What’s Your Score? Why Net Promoter Score Matters in Healthcare [ebook]

Intermountain Healthcare boasts a score of over 40. So does Carilion Clinic. INTEGRIS Health is approaching that number, while Inova has reached an impressive score of 49. 

We’re talking about Net Promoter Scores. It’s a scoring system, historically used in consumer-based industries, that shows how likely customers say they are to recommend a product or service to a friend.

So, why do our industry-leading health system partners use a metric from a consumer-based world? And what makes those numbers so important? Why should the healthcare industry even care about NPS?

>> Download “Keeping Score: Why Net Promoter Score Matters to Healthcare” [ebook] 

As patients take on more of the financial burden of healthcare costs, they expect health systems to meet their needs and wants in ways similar to how they encounter consumer-focused brands: experiences designed around simplicity and ease of use. 

A high NPS can tell a health system that their patients are happy with their experience, and likely to come back to the health system in the future. A low one, however, means something needs to change or the provider is likely to lose patients. Health systems need to strive for patient satisfaction, and Net Promoter Score is a good indicator of that goal. In the midst of a global pandemic and widespread economic challenges, health systems need to not only look out for the health and wellbeing of their patients, they need to ensure their own financial viability as well.

To encourage and maintain patient engagement, health systems need to recognize that the financial experience patients receive is as important as the clinical one. Patients see the two as intrinsically linked, from intake to final bill, and so a poor payment encounter will damage their view of the entire end-to-end journey. Finding your Net Promoter Score is a great place to start. Measuring and tracking your NPS can help shed light on how well your financial experience serves your patients. And the results can be extremely actionable.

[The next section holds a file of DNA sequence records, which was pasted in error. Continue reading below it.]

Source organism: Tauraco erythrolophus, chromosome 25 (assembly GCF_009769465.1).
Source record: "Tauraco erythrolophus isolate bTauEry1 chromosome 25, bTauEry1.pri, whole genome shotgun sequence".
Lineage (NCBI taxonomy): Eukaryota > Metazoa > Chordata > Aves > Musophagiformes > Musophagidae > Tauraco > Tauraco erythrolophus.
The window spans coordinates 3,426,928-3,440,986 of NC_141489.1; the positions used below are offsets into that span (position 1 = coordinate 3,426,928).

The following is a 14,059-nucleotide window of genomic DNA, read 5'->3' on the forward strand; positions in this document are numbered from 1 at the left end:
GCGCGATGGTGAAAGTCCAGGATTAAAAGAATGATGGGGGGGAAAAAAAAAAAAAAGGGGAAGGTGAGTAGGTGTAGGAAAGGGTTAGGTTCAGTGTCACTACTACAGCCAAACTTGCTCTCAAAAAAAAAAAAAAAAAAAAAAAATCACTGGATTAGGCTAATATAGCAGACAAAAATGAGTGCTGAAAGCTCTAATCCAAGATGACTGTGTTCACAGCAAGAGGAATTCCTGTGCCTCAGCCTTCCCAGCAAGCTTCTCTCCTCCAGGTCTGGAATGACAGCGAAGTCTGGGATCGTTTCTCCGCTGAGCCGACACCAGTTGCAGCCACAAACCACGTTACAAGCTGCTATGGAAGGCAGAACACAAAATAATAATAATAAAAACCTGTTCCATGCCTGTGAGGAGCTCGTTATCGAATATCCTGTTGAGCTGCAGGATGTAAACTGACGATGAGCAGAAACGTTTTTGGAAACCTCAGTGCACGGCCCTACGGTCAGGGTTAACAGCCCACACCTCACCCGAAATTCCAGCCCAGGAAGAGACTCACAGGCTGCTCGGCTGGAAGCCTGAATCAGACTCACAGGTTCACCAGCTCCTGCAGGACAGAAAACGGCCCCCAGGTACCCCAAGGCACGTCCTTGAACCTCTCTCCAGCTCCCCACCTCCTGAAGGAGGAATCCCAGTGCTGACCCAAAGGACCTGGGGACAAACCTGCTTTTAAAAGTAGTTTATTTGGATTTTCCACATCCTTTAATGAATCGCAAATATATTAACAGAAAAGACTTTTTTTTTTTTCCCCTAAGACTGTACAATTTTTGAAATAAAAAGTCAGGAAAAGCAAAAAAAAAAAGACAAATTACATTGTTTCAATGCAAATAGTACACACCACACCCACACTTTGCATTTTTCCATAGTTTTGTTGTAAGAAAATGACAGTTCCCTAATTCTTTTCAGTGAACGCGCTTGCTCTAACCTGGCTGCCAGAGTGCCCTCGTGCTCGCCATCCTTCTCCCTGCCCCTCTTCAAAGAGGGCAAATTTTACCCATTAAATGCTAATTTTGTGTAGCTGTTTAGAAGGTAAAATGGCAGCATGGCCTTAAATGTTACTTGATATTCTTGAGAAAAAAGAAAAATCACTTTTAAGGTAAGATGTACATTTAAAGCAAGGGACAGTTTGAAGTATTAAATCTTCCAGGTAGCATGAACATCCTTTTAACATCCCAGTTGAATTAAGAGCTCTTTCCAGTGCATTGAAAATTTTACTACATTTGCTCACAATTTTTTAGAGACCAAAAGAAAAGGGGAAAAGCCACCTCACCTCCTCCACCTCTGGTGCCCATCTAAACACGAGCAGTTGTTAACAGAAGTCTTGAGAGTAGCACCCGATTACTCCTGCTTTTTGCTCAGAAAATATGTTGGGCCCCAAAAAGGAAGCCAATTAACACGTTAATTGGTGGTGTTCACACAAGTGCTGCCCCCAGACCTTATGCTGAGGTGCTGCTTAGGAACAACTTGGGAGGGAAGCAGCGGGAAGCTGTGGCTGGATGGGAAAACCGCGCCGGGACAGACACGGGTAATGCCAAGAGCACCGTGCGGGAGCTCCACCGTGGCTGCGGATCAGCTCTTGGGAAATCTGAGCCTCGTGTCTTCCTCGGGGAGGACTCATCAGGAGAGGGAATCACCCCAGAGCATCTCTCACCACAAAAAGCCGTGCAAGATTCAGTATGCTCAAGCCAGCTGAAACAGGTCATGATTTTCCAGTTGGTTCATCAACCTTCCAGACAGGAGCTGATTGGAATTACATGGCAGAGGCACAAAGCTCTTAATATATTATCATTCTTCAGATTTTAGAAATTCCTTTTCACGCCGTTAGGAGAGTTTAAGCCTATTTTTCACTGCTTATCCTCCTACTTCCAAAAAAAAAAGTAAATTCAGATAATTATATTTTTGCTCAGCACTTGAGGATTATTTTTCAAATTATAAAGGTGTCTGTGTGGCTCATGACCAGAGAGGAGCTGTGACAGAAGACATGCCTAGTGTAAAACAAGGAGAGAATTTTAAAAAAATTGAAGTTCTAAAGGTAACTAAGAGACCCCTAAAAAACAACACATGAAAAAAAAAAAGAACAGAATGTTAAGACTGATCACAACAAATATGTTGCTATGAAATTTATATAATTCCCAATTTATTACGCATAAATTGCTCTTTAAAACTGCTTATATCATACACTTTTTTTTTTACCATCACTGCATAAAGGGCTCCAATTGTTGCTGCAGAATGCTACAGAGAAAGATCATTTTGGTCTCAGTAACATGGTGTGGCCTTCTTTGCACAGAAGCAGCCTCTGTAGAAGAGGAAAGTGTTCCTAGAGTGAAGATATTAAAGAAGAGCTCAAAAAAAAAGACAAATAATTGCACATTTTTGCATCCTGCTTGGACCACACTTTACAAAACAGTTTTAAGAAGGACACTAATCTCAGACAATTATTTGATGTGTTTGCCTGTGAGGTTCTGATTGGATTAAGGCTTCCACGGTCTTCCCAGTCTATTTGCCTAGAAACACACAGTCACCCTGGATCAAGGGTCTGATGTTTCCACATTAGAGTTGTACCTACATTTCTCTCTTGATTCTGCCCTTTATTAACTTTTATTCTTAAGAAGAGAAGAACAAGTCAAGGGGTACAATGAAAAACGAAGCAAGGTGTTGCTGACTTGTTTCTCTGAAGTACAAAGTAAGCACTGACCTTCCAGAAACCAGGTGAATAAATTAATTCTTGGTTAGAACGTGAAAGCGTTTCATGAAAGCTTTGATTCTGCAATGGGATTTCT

For example, when Carilion Clinic decided it was time to build a better financial experience, they designed one that put the patient first. That meant it needed to be digital, compassionate, intuitive, and tailored to the patient. The health system launched a new payment approach and is actively tracking its success by measuring NPS to ensure patients’ needs are met. They’re actually benchmarking performance against companies in industries outside healthcare—another advantage of such a widely used scoring system. The healthcare industry hasn’t traditionally been known for a very patient-friendly approach to billing, and so Carilion Clinic wanted to measure itself against brands that are well-respected as consumer-first leaders.

Customer-focused brands like Nike, Target, and Mercedes-Benz have Net Promoter Scores that range between 30 and 43, with 100 being the highest possible score. The healthcare industry, on the other hand, averages scores between 16 and 27. And that is exactly why seeing our partner health systems with scores in the 40s says so much.

It says that some health systems are changing, improving. It says they are learning from customer-friendly brands. It says they’re putting their patients first. Most importantly, it says that those patients are happy with the new way of doing things. 

Simply put: the numbers say it all.

We gathered together our insights and expertise in our latest ebook, “Keeping Score: Why Net Promoter Score Matters to Healthcare.” Inside, you’ll find more information about NPS, why it is a critical new metric for healthcare, and how to put NPS to work in your health system. We encourage you to download it and contact us with questions.  

“Keeping Score: Why Net Promoter Score Matters to Healthcare” 

Download the ebook

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